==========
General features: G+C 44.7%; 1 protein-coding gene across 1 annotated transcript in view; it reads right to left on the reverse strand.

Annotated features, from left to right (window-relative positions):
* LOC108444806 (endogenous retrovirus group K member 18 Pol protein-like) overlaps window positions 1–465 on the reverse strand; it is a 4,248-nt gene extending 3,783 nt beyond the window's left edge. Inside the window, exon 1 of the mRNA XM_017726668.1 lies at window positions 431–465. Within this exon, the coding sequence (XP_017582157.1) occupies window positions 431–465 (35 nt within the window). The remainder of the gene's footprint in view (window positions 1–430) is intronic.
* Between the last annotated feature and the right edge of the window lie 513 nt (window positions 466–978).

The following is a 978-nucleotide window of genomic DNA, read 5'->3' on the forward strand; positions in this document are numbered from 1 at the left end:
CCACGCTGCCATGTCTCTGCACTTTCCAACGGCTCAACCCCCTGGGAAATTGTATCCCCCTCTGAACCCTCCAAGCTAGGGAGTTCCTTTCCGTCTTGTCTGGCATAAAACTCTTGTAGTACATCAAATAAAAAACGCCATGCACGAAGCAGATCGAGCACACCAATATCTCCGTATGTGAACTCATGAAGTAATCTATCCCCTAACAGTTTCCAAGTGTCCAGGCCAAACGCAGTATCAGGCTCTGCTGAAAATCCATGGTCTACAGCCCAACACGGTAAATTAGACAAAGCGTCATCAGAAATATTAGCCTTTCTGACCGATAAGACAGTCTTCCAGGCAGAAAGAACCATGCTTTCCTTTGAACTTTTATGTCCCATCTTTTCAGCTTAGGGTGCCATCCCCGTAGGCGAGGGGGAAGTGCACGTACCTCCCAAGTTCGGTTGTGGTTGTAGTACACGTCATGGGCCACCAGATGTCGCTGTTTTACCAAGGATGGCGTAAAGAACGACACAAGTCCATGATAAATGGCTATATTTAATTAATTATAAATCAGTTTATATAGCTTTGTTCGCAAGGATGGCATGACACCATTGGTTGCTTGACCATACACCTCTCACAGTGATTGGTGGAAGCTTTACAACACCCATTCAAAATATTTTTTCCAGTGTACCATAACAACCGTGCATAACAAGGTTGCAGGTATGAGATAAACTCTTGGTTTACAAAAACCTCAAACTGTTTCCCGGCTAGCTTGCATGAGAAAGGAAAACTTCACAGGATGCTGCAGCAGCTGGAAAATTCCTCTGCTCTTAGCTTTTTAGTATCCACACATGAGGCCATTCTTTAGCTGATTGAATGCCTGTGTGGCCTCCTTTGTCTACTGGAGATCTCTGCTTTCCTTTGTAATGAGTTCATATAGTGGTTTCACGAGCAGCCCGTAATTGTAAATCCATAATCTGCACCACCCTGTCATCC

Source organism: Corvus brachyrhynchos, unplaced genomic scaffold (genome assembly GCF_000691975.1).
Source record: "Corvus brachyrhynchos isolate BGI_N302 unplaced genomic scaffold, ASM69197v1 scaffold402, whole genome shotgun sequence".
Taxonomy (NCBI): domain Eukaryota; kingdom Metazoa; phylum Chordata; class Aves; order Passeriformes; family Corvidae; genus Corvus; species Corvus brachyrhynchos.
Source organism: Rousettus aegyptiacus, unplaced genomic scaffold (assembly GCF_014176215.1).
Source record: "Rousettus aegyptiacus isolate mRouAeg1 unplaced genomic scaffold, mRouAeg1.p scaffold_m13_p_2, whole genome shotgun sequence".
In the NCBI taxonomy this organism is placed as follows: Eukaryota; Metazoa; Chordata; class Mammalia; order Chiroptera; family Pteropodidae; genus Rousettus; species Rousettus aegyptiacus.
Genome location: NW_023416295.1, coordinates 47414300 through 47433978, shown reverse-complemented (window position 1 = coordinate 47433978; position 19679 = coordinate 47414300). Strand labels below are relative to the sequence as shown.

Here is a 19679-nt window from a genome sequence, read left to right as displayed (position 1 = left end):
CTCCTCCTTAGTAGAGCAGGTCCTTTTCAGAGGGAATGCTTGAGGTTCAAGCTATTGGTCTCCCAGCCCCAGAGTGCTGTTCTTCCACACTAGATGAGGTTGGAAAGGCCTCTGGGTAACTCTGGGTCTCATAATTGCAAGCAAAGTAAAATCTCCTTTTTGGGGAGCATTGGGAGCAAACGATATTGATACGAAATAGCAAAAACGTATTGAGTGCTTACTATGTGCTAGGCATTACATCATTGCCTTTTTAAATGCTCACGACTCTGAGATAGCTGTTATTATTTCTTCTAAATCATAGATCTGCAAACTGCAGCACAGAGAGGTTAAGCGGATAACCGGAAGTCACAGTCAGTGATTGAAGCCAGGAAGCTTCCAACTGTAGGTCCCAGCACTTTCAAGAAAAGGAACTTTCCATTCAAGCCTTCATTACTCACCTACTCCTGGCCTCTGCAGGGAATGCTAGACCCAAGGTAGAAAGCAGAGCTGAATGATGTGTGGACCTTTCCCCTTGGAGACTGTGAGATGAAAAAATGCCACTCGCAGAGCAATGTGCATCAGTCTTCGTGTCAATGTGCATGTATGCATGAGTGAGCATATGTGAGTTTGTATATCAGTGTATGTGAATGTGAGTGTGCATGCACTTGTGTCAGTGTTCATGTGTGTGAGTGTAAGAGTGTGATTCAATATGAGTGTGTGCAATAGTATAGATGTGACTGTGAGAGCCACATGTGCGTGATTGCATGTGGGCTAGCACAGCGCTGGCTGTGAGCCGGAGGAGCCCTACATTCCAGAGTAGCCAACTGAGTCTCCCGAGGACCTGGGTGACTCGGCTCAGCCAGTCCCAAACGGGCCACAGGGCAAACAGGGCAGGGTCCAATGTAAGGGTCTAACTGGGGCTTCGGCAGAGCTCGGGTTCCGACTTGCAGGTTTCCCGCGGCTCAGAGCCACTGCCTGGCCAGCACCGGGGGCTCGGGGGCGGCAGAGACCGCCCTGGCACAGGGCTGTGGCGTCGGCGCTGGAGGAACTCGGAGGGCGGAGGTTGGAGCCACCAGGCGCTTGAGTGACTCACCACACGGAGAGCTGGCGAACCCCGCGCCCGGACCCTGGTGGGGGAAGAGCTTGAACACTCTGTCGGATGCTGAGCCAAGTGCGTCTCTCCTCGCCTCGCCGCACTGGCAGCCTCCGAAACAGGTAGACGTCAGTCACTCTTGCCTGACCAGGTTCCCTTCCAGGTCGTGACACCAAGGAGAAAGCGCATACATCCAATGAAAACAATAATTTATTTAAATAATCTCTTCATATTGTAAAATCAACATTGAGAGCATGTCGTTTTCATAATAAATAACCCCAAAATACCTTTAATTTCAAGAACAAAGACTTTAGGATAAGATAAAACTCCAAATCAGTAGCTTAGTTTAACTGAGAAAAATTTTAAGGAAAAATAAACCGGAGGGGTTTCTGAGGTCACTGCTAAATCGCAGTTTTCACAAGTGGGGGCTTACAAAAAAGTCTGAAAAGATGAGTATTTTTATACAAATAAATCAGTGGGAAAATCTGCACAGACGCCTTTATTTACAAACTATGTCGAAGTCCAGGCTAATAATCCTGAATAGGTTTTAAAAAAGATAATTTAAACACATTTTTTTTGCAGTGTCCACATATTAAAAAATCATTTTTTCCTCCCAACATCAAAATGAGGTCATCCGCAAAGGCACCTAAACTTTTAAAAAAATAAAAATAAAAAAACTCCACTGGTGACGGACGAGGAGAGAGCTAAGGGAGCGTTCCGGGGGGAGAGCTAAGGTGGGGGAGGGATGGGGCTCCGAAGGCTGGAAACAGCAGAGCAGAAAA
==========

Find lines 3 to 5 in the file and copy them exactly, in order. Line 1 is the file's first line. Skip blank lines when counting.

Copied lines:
* LOC108444806 (endogenous retrovirus group K member 18 Pol protein-like) overlaps window positions 1–465 on the reverse strand; it is a 4,248-nt gene extending 3,783 nt beyond the window's left edge. Inside the window, exon 1 of the mRNA XM_017726668.1 lies at window positions 431–465. Within this exon, the coding sequence (XP_017582157.1) occupies window positions 431–465 (35 nt within the window). The remainder of the gene's footprint in view (window positions 1–430) is intronic.
* Between the last annotated feature and the right edge of the window lie 513 nt (window positions 466–978).

The following is a 978-nucleotide window of genomic DNA, read 5'->3' on the forward strand; positions in this document are numbered from 1 at the left end: